Saturday, 4 July 2009

Pain, maybe gain, and a bloody big mess if they get it wrong: Barnet’s Future Shape

On Monday 6 July Barnet council’s Cabinet are likely to endorse the latest Future Shape report. As you would expect, the objectives of this controversial and already expensive exercise, looking at how Barnet council might reconfigure service delivery in the future, are presented in glowing terms in the report:
1. A new relationship with citizens
• developing a deeper understanding of community needs, aspirations and capacity
• connecting citizens with each other to encourage self-help
• enabling citizens to choose and personalise services
• working with the public to change harmful behaviours

2. A one public sector approach
• collaborative leadership; beyond organisational boundaries, with democratic accountability at the heart of it all
• retain only those things that add value to the public
• joint strategies to decide how resources are used
• jointly commissioning services through specialist ‘vehicles’ to achieve better outcomes

3. A relentless drive for efficiency
• developing the space to think strategically and commission services
• ensuring a greater proportion of expenditure is preventative
• working with public, private and third sector partners to lower costs
• trading and gaining revenue through value added services
How it’s shaping up has changed from the original conception, that much is admitted, when the Future Shape vision was of a small, ‘strategic hub’ at the centre of the council, with councillors and senior officers ‘freed up’ to think about the most important issues facing Barnet, such as climate change and obesity (that’s what they said!), and the vast bulk of council services placed at arm’s length in a ‘special purpose vehicle’, rather like Barnet Homes is now. Many back-office functions would be bought in from the private sector. (That last part of the vision remains, with hints that a big contract with a company like IBM is being considered.)

The enormity of how much work it would take to achieve such a vision has slapped the Future Shape team in the face since then; that and the recession. For instance, on page 11 they report:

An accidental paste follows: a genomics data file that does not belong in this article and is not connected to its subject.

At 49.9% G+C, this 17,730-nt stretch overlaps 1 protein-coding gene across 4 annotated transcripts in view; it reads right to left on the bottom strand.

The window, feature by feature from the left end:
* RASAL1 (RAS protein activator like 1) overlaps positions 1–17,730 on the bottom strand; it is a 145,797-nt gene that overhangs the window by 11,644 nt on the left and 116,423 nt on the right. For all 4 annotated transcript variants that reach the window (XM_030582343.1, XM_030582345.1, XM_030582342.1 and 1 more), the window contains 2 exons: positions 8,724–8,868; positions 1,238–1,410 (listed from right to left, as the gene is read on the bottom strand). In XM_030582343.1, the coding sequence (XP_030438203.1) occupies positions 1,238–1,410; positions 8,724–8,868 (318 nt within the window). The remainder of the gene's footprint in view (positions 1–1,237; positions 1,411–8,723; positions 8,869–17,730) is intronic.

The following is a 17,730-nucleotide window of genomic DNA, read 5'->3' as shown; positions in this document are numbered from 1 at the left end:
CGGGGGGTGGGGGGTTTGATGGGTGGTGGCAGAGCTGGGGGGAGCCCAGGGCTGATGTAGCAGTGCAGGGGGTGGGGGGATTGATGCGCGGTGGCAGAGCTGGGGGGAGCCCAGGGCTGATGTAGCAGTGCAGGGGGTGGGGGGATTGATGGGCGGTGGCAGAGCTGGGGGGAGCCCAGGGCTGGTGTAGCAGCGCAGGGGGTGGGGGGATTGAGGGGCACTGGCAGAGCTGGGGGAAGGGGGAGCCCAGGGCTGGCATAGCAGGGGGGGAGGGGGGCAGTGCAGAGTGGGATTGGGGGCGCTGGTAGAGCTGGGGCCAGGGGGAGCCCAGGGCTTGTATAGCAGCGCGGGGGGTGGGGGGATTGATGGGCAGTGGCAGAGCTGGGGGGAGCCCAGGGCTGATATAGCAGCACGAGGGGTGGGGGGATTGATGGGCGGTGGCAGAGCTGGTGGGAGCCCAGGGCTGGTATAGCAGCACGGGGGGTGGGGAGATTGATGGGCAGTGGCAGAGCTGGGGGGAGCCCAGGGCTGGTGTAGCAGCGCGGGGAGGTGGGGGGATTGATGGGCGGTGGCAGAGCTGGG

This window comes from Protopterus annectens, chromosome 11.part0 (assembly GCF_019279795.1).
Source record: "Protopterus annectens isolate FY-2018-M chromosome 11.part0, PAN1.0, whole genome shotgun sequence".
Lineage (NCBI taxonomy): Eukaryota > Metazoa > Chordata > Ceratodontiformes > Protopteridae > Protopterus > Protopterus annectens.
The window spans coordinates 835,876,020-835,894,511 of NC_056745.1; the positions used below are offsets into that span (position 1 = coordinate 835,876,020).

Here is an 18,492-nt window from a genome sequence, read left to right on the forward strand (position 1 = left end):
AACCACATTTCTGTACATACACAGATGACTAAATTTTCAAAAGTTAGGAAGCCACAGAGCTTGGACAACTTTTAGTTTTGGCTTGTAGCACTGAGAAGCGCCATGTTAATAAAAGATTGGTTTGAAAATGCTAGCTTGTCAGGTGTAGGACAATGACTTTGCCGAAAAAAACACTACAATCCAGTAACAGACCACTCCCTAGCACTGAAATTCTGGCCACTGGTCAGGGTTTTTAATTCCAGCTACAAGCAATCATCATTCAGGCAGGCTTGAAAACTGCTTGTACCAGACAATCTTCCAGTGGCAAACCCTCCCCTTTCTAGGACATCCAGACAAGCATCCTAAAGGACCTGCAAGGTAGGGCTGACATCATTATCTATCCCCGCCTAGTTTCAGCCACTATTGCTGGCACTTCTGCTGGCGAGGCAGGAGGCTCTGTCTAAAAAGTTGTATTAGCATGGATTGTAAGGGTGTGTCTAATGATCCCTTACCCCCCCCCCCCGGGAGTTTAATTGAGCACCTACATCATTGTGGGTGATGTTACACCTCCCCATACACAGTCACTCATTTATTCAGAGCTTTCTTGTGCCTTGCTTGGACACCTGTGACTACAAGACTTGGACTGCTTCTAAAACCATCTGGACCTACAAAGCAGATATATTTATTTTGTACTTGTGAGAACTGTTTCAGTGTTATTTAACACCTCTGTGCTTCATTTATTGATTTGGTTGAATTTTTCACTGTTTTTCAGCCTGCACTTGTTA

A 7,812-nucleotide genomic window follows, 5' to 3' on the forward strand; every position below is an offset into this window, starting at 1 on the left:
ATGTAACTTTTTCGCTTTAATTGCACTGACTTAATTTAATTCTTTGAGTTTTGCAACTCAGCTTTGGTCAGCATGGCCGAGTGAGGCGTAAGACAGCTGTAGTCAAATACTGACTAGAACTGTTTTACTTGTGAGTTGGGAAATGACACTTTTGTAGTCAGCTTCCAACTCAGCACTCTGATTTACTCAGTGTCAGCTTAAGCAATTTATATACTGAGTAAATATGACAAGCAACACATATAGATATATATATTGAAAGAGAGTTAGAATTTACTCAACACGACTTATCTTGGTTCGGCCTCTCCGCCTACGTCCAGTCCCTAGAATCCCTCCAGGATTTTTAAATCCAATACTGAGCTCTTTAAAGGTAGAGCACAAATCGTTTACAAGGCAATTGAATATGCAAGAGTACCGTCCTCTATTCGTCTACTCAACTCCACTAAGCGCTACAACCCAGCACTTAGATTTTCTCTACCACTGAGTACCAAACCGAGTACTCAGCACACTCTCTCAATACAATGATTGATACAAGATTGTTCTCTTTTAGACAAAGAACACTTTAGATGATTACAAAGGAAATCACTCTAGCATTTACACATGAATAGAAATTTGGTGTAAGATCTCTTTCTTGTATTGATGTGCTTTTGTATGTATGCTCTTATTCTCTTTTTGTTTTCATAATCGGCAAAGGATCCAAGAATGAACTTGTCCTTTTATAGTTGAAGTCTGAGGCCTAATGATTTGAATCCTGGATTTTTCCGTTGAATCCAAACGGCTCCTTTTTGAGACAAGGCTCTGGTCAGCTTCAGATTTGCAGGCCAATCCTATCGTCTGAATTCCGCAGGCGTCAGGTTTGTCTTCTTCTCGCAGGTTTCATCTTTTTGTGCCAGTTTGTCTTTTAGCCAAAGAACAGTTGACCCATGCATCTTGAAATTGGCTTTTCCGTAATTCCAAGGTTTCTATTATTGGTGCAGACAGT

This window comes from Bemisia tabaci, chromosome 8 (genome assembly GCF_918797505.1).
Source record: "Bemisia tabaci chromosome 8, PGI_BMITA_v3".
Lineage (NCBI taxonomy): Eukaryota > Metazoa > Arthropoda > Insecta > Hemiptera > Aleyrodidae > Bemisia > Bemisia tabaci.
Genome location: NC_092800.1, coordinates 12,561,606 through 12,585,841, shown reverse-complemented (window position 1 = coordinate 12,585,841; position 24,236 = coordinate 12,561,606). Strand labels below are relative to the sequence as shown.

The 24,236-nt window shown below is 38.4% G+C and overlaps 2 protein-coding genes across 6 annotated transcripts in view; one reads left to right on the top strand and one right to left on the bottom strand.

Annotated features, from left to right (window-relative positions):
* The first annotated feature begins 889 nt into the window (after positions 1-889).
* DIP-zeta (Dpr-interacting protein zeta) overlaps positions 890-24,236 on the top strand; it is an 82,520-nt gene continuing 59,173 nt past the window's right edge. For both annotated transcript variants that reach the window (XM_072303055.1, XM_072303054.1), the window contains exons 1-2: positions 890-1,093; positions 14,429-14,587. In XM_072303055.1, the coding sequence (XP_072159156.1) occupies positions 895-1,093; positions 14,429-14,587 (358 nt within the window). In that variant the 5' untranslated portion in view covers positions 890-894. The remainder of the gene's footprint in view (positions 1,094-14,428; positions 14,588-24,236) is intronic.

The Vehicle Group are due to report in October but have already identified that a single ‘vehicle’ for the delivery of all Council services, as was proposed previously, is not feasible.
It’s the recession, stupid

And why that is, is explained on page 18:
What has changed since the inception of the Future Shape Programme
In the intervening period, between May 2008 and June 2009 a number of changes have emerged that are additionally in need of a response
• Recession and the deterioration in the public sector funding picture
The recession and higher public borrowing means increased pressures on public services. Barnet’s Tories - and they are far from alone in this – believe that one way to save money is outsourcing, getting private companies to run services, which they can sometimes do more cheaply than the private sector - although often through driving down employees’ wages and conditions, and by delivering an inferior service. However, a key problem for the council is that however much they might want to privatise, sometimes there is no private company out there that can do what they want:
The recession has also had an impact on private sector providers. Historically the private sector has fulfilled a need for additional capacity in local government by investing substantially in partner authorities and securing pay back for this investment over a number of years. But the number of providers is shrinking with some in real trouble and others seeking a much shorter return on investment. Additionally the appetite for the market to take on risky ventures outside of areas of core competence has diminished. The Cabinet report of May 2008 sought permission to explore the idea of a ‘Special Purpose Vehicle’ to procure and arrange the delivery of services on behalf of the Council. The recession has severely curtailed the capacity of the market to be able to respond to such a challenge.
There is another dimension to this problem that raises serious worries about the Future Shape programme; this is spelled out on page 6: continuity risk, and the financial implications of a disruption in critical services being delivered from outside the council ...
ie, what happens if a business delivering a service goes bust, or simply decides it wants more profits than it is getting? This nature of problem was seen recently when National Express pulled out of the East Coast rail franchise.

A rather long and alarming list of further things that could go wrong is included in Appendix 2 of the report, ‘Risks’.